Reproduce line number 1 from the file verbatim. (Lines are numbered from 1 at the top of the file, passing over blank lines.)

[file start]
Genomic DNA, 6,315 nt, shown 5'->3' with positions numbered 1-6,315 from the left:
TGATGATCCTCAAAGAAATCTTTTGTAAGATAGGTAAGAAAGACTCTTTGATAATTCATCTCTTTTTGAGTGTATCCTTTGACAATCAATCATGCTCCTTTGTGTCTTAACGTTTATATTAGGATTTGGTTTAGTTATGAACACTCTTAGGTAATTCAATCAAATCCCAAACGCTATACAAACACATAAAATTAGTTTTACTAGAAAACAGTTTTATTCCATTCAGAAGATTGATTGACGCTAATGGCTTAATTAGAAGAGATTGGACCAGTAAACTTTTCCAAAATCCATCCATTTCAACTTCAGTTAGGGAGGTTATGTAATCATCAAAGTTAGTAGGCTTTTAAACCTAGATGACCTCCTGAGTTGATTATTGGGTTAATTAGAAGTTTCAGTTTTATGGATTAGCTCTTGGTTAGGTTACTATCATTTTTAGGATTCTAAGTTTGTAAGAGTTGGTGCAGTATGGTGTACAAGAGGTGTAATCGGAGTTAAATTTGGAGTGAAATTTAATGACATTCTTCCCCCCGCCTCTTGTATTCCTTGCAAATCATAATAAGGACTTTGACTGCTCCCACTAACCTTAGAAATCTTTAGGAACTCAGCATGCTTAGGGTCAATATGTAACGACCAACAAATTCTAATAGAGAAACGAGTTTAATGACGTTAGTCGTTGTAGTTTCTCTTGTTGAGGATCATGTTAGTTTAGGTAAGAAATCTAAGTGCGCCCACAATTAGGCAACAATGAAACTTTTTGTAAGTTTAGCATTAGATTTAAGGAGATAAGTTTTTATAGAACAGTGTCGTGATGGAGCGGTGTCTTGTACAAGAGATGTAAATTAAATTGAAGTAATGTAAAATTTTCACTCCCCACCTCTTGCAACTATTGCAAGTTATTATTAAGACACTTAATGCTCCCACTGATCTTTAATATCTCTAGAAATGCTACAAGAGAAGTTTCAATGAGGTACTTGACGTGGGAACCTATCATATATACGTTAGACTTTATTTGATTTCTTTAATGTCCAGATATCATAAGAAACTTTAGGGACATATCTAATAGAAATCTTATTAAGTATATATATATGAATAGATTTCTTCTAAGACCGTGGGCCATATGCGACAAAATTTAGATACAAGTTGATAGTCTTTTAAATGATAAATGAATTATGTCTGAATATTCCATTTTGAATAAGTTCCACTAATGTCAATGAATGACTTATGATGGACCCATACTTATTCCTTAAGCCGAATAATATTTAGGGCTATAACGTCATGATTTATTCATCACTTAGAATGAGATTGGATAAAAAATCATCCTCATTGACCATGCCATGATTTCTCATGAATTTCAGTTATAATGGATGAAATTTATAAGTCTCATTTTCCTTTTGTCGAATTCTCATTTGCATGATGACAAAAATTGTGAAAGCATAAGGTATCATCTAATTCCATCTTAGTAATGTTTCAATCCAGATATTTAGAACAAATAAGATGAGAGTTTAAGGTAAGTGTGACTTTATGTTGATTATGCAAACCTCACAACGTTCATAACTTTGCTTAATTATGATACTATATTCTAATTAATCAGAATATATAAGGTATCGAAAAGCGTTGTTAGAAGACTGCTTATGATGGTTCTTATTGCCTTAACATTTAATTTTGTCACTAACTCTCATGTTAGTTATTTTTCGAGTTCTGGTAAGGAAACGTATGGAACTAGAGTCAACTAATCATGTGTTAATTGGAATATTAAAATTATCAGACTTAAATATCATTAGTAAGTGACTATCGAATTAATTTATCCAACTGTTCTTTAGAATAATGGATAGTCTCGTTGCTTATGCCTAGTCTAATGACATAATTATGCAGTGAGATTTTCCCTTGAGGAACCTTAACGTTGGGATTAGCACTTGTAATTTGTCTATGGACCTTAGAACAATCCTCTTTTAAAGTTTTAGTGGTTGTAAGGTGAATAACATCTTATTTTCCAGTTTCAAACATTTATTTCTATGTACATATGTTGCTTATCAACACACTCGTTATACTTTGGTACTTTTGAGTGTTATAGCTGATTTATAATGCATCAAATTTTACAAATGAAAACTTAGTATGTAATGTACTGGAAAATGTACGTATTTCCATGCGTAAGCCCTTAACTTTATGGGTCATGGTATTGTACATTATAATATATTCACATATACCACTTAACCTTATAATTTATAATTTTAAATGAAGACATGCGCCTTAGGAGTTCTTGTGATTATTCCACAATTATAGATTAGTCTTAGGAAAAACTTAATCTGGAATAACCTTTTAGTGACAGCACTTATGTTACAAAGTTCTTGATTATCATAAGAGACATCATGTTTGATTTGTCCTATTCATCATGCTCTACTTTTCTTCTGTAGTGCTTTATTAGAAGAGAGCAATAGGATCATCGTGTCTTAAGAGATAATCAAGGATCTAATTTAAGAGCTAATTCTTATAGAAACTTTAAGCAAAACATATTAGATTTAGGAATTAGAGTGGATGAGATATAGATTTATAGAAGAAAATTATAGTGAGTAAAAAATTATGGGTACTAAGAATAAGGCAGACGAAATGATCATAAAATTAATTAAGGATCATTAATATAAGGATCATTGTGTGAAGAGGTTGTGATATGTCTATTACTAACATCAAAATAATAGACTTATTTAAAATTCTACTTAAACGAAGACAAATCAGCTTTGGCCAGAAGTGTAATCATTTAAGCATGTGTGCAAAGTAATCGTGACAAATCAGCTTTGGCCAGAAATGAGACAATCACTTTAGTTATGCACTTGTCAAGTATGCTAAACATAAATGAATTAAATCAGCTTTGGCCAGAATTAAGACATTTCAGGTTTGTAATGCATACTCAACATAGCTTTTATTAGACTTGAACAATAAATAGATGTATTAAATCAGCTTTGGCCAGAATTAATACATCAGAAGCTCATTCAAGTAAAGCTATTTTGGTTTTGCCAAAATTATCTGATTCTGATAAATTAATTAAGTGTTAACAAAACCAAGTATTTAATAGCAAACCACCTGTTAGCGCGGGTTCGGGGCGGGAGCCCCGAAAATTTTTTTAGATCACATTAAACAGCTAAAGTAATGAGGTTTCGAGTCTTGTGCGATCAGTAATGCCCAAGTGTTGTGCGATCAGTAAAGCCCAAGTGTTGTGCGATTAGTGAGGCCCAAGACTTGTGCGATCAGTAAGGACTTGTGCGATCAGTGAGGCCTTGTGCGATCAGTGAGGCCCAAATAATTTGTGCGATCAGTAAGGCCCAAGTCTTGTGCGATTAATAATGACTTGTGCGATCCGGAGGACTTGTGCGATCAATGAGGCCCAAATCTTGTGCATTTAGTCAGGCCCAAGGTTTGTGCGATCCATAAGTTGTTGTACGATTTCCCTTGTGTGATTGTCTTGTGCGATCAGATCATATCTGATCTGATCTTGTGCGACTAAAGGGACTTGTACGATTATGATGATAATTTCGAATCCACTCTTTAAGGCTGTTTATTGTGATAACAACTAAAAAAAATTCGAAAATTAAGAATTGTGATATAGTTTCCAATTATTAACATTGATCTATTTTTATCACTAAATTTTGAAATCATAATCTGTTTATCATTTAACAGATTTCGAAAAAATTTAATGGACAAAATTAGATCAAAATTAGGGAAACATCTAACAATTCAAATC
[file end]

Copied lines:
Genomic DNA, 6,315 nt, shown 5'->3' with positions numbered 1-6,315 from the left: